I didn’t always like running around naked. I do have a vague childhood memory of my brother and me tearing off our clothes, putting our underwear on our heads, and running around bare-bottomed in the backyard (this was way out in rural Montana). But when I grew up, I went through a period of hating my body (as so many girls do) and clothes seemed to be the best way to hide mine from the world.
Now I have a different relationship with my body, thank God. And I still wear clothes. But at home in New York I happily walk around, scratch myself, and fart, in the buff. For one thing, during New York’s oppressive, humid summers when trying to keep the air conditioning (and electric bill) low, nudity is a solution. I also think that people in a densely populated city, having no privacy during the day, mentally create curtains around themselves in their apartments—even if there are none (we also want all the daylight we can get). Going naked is a way we have of confirming our mental privacy.
Clothes in general are a problem for me. I’m really muscular, and everything I put on my body feels constricting and binding. Sometimes I like the feeling of my clothing being tight—when I feel like an athlete, or a superhero. But more often, clothes are uncomfortable, itchy, and sticky.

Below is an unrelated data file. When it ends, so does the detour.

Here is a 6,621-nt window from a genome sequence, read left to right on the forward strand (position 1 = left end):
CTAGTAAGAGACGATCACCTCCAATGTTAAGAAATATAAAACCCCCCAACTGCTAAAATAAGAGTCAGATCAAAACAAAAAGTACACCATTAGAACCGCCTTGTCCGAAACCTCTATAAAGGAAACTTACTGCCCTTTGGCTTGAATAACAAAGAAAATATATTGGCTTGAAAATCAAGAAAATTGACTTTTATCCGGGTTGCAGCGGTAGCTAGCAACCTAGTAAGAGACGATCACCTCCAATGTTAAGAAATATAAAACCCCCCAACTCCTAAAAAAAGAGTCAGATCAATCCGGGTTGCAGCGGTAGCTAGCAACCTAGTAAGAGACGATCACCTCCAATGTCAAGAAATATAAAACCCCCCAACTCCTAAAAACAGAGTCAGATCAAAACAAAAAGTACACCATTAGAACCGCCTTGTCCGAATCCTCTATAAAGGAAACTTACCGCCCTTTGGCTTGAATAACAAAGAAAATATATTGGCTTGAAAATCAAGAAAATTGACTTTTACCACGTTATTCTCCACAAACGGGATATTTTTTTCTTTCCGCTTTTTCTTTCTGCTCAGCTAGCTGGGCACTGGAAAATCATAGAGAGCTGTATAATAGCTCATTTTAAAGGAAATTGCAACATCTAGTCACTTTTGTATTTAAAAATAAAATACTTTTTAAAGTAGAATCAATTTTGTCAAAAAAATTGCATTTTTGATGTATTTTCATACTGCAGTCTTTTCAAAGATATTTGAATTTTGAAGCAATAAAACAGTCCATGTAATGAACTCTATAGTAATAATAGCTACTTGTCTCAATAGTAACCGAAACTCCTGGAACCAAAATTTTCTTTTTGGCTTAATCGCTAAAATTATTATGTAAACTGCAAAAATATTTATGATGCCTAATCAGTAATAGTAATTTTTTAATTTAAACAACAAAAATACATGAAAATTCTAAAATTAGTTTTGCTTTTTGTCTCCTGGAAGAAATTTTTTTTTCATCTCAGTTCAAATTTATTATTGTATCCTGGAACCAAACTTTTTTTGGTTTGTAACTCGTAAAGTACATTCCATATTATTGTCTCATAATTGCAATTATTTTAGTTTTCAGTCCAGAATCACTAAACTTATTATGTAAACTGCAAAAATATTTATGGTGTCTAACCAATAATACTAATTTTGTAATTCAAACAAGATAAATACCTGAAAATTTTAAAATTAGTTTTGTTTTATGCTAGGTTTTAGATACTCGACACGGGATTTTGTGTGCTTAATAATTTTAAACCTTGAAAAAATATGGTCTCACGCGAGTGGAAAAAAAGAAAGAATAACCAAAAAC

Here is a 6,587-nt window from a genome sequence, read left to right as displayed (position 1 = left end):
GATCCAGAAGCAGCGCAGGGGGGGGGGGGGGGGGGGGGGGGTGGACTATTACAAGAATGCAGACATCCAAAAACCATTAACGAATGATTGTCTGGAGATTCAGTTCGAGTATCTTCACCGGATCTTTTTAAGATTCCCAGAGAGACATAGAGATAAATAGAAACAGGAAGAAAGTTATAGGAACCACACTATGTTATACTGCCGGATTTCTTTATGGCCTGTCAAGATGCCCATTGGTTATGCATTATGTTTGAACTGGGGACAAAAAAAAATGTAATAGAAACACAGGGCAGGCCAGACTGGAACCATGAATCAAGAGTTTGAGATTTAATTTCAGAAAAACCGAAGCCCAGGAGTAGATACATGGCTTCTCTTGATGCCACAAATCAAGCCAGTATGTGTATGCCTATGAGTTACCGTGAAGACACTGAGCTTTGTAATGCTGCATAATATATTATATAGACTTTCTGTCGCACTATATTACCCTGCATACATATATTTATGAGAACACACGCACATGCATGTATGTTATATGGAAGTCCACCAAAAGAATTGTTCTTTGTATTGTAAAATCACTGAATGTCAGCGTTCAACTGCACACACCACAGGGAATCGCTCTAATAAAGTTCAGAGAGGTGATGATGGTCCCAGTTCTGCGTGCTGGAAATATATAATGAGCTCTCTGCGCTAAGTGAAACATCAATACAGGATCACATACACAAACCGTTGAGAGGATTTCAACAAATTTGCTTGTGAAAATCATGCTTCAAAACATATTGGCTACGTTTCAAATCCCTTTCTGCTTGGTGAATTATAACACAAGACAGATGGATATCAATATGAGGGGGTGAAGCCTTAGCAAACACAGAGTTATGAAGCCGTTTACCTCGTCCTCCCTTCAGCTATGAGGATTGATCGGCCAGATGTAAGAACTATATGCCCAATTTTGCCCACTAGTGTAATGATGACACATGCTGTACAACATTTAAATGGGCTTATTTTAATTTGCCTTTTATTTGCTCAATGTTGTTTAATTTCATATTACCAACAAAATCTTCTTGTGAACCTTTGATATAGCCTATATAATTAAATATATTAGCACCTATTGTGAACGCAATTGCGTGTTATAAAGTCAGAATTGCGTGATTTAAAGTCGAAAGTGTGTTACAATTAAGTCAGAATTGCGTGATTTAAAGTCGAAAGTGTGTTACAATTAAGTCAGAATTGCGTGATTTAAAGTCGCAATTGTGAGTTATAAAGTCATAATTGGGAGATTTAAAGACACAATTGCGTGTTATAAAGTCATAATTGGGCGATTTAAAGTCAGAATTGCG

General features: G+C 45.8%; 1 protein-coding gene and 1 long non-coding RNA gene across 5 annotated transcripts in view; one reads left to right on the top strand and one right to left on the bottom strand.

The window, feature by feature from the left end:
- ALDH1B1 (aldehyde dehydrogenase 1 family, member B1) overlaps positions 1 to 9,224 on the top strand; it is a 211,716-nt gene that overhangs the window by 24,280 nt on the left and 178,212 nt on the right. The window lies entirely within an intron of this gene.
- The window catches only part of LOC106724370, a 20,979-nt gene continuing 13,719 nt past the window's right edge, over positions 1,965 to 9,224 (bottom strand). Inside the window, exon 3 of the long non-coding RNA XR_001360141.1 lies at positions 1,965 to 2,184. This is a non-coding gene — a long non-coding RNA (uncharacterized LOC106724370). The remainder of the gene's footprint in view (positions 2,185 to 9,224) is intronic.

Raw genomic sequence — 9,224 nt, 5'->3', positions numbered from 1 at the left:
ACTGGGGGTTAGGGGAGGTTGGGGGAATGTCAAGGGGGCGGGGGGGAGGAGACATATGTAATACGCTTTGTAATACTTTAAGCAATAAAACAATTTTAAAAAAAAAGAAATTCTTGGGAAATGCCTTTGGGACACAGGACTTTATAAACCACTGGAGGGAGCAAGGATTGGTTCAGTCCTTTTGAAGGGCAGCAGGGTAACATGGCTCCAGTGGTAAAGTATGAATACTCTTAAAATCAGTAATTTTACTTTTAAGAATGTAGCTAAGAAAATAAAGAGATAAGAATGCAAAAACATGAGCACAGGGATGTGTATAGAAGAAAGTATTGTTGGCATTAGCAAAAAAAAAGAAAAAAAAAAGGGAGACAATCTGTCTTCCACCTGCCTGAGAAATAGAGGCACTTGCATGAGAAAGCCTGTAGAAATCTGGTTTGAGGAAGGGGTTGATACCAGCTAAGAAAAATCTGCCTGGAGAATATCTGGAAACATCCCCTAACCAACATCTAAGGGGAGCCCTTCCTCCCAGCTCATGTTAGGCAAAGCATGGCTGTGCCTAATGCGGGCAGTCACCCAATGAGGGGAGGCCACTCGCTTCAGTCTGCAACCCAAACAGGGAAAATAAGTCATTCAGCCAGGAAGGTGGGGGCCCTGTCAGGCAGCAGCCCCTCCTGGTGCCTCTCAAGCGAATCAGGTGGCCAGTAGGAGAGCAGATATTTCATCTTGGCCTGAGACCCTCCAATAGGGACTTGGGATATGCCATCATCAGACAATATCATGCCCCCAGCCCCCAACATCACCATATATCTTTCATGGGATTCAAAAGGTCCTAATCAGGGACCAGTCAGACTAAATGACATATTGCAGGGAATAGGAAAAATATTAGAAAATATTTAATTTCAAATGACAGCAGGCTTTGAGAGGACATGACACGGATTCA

Bras are a perfect example. Sometimes they feel like protective armor. Sometimes they just keep everything in place. And sometimes they just cover up nipples. Visible nipples can attract unwanted attention. On the other hand, sometimes I just feel like making the world deal with my nipples. I’m a female mammal. I mean, come on guys, you’ve known all along that I have nipples. And when we’re at the office, we pretend that we don’t, and that we’re not animals. But why can’t we be animals AND professionals? Sometimes I care little enough about office protocol to just put on a T-shirt with no bra. And then I go to work, mind my own business, get my work done, and I’m comfortable all day.
Then there are panties. Most of the time, panties leave these red lines in the creases of my legs and on my butt. I don’t find thongs any more comfortable—I don’t like where they rub and chafe. Boy shorts bunch or roll up on the legs. But commando—what’s not to like? I first heard that word from a California dude when I asked him what to wear under the wetsuit that I was about to begin struggling into. I actually had to stare at him for a moment and then walk away and think about it. I did realize eventually that he was telling me to take off all my underwear, but that didn’t stop me from putting the wetsuit on backwards (another story).
Nothing feels better than nothing. Free, relaxed, open—yet hidden. I feel more connected to my physical, animal self, more aware of it—and the best part: no one else knows. This is key. Some days going commando is a quiet form of rebellion: in the office, I take orders and people may condescend to me or disregard me or yell at me. But I have my privates.
Other days commando is simply freedom. The freedom to be myself, to be an animal, to be naked. I conform in appearance to society’s requirements, but underneath—I’m me.